“I’ve met all of Mr. Wainwright’s relations,” Jane said stiffly. “He was the last living person in his family line. Now, try again.”

“He visited Ireland about fifty years ago. He didn’t know about his daughter, my mother. He wouldn’t have known about me.”

I felt another little mental nudge. Apparently, Jane was double-checking my story. I gave her an exasperated frown. She started when she realized I could feel it and returned a sheepish grin. “Force of habit.” She scanned a row of framed photos on a shelf behind her desk, before selecting one. “Mr. Wainwright was in Ireland researching a family of were-deer. Was your grandma named Bridget?”

I shook my head and explained that although he’d been seeking were-creatures, Mr. Wainwright had been just as happy to discover my grandmother, a hereditary witch who healed the leg he’d shattered in a motorcycle accident near the family farm.

Mr. Wainwright saw enough to know that Nana Fee wasn’t just a particularly skilled nurse. While she cared for him, she explained about the McGavock family’s magical talent for healing and how we’d used it for generations. According to the journal, they talked about magical theory and books and films until the wee hours of the morning. And at some point, I’m assuming they did things that I’d rather not picture my grandmother doing, because nine months later, long after Mr. Wainwright had packed up and moved to seek a herd of were-deer rumored to be living near the shore, my mother was born.

I pulled Nana Fee’s photos from my purse and slid them across her desk. Jane’s eyes widened slightly, then she looked me over. She picked up one of the snugglier shots, her eyebrows raised. “Mr. Wainwright, you dog.”

“My mother was the result of their . . .”

“Let’s say ‘union,’ for both of our sakes,” Jane suggested, holding up her hands in a defensive pose.

“All right, then. Nana Fee never contacted him to let him know about the baby. They weren’t in love. She didn’t want to hold him back from whomever he might meet that he would love.”

“What about her?”

I shook my head. “Nana Fee never revealed her lover’s name until just before she died, not even when my great-grandfather and great-uncles pressed and threatened and outright begged. She moved into the empty herder’s cottage on the edge of the farm proper and went about making a life for her new baby. No simple feat for an unmarried twenty-year-old. But Nana was gifted, and frankly, I think the villagers were too afraid of losing her services as a healer to shun her completely. Likewise, her family loved her too much to send her away. She never married. She had her daughter, and she was happy with her choice.”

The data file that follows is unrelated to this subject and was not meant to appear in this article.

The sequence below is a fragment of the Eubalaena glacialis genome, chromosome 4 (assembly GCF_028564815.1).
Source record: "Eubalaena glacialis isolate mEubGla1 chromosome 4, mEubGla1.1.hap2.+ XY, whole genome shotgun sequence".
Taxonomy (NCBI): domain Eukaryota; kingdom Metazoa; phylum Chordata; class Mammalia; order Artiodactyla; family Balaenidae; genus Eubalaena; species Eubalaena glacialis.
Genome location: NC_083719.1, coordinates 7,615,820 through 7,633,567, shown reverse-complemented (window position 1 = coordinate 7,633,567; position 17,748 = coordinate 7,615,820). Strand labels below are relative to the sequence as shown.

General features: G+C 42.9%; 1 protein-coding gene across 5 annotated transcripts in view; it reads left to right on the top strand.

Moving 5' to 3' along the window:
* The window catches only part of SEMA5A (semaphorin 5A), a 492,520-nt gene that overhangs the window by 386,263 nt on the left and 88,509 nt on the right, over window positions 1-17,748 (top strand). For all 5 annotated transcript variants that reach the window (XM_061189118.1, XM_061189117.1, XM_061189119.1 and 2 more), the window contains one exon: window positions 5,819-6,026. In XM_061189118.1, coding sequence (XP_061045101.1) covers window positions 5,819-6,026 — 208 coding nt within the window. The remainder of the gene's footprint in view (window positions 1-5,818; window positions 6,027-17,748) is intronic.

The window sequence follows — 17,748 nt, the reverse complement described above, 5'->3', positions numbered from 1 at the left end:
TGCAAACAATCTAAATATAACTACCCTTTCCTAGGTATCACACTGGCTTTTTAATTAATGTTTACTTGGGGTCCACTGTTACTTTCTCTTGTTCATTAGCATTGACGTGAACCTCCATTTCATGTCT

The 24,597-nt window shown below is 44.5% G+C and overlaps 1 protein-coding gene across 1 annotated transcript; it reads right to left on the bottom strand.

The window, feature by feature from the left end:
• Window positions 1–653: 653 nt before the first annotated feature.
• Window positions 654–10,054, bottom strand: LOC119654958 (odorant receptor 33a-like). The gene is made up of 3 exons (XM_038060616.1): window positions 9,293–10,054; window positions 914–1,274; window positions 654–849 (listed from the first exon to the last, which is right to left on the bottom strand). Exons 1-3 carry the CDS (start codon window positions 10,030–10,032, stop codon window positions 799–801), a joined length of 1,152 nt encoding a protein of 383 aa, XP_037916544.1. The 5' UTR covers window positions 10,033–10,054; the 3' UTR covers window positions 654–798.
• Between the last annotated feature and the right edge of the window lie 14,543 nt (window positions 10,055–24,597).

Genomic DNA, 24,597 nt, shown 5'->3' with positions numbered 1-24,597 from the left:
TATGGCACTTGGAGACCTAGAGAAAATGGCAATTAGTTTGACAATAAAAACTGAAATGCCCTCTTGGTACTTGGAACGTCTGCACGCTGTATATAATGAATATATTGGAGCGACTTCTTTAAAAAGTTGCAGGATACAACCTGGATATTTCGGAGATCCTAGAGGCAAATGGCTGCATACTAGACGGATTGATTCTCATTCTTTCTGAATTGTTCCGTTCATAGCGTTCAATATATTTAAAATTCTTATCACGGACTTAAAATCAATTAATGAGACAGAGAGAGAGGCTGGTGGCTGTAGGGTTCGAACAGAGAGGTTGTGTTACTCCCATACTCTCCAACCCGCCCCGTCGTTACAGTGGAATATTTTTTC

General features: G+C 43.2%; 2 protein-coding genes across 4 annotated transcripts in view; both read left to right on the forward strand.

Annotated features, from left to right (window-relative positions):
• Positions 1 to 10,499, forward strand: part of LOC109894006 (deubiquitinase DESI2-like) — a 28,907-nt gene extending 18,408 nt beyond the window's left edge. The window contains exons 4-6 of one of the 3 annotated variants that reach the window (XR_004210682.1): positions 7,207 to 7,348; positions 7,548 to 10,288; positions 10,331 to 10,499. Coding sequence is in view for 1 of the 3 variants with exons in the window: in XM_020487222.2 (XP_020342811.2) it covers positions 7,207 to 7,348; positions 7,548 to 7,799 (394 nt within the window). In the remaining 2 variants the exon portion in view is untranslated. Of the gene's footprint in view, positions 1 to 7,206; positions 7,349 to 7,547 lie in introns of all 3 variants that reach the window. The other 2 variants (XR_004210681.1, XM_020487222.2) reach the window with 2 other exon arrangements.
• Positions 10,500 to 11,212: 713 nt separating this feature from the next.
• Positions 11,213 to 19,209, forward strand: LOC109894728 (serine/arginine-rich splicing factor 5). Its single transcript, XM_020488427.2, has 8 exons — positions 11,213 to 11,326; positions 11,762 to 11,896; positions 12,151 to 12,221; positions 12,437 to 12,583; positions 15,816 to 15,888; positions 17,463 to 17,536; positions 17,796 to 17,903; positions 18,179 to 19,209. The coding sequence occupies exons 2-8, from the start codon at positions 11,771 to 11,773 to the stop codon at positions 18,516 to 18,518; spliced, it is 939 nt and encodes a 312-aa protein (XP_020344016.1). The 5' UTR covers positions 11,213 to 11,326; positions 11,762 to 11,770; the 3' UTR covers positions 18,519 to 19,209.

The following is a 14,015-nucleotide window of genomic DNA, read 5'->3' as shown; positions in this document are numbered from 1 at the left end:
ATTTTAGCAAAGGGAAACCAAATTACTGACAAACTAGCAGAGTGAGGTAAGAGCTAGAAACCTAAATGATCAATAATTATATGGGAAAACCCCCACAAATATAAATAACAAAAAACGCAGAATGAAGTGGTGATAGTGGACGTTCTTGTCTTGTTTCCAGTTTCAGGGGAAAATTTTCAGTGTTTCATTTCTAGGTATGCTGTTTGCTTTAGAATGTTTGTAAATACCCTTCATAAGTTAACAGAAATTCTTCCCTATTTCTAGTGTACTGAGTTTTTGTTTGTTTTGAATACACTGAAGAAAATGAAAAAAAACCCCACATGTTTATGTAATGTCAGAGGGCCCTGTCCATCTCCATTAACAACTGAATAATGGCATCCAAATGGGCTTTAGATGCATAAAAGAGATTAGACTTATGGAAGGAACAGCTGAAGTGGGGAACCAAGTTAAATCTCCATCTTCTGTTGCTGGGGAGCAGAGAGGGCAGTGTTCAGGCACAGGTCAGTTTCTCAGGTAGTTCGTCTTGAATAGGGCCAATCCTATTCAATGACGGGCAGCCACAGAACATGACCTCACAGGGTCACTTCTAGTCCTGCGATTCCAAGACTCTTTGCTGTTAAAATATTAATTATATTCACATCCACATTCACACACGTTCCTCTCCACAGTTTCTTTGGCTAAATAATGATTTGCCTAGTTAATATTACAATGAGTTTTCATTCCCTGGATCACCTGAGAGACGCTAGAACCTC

Jane stared at me for a long while. “I want to believe you. The idea of Mr. Wainwright having a child and a grandchild makes me very happy. And I don’t think you have any bad intentions here. But you need to understand that we’ve been burned before by someone claiming a connection to Mr. Wainwright. Do you mind if I ask what brings you here now, after all these years?”

I gave an equal measure of considerate staring. “That’s a really long story, and I’d like to wait until your shop is cleared out.”

Nodding, Jane blew out a breath and sank back into her chair. “Well, hell, I wish Mr. Wainwright had stayed around now.”

I frowned. “I wish that he’d lived, too. I would have liked to meet him.”

“Yeah, that’s what I meant,” she muttered.


Never overestimate any supernatural creature’s sense of humor.

—A Guide to Traversing the Supernatural Realm

Andrea was staring at me. Hard.

I wouldn’t say that my new vampire friends “detained” me, but it was made quite clear that any attempts to leave would not be met with friendly handshakes and an exchange of e-mail addresses. With the customers cleared out, I was sitting at the coffee bar, trying to suss out exactly how much I should tell them. Since they’d kept me from dinner, Jane was nice enough to provide me with something called “lemon bars,” an odd cross between a biscuit and a custard pie. And Andrea was staring at me. It wasn’t an angry stare. She seemed to be looking for coded messages in my eyelashes. I started to blink in odd patterns while I chewed on lemon bars, just to see what happened.

Nothing, just more staring.

“Should we wait for Dick?” Jane asked, pulling the “Closed” sign over the front door of the shop.

Andrea gave me a quick, furtive look. “Um, Dick has a business meeting. I’m not able to reach him.”

“Why do the words ‘business meeting’ seem to be in unspoken subtext quotation marks?” I asked.

“My husband,” Andrea told me, in a tone that brooked no further discussion. “You’ll meet him later.”

“All right, then.”

Jane moved behind the bar as if she were going to make more coffee, until Andrea hopped over the counter with vampire speed and chased her away from the large, shiny cappuccino maker. Jane pouted a bit and plopped into the seat beside me. Andrea gave me a sweeping hand gesture and said, “Floor’s all yours.”

I straightened in my chair, clearing my throat. “ ‘Once upon a time’ is the best way to start, yes? Well, once upon a time, there was a happy little family in the wilds of Ireland, practicing what they called magic. For years and years, they kept the locals happy by caring for the sick, taking care of ailing livestock, and keeping the crops fertile. Even through the Inquisition and the witchcraft trials, the villagers kept peace with the family, because they needed them to prosper, and vice versa. You would think the lack of pitchfork-toting townsfolk would keep the family safe, but of course, in stories like these, there are always problems.

“It boiled down to a difference of opinion on magical policy. The family had always operated under the tenet of ‘do not harm.’ But a small branch of the family grew tired of being ‘servants’ to the locals. They argued that the family should take a firmer stance, domination instead of appeasement. They seemed to think that we should be leading the people around us, instead of working with them—through force, if necessary.”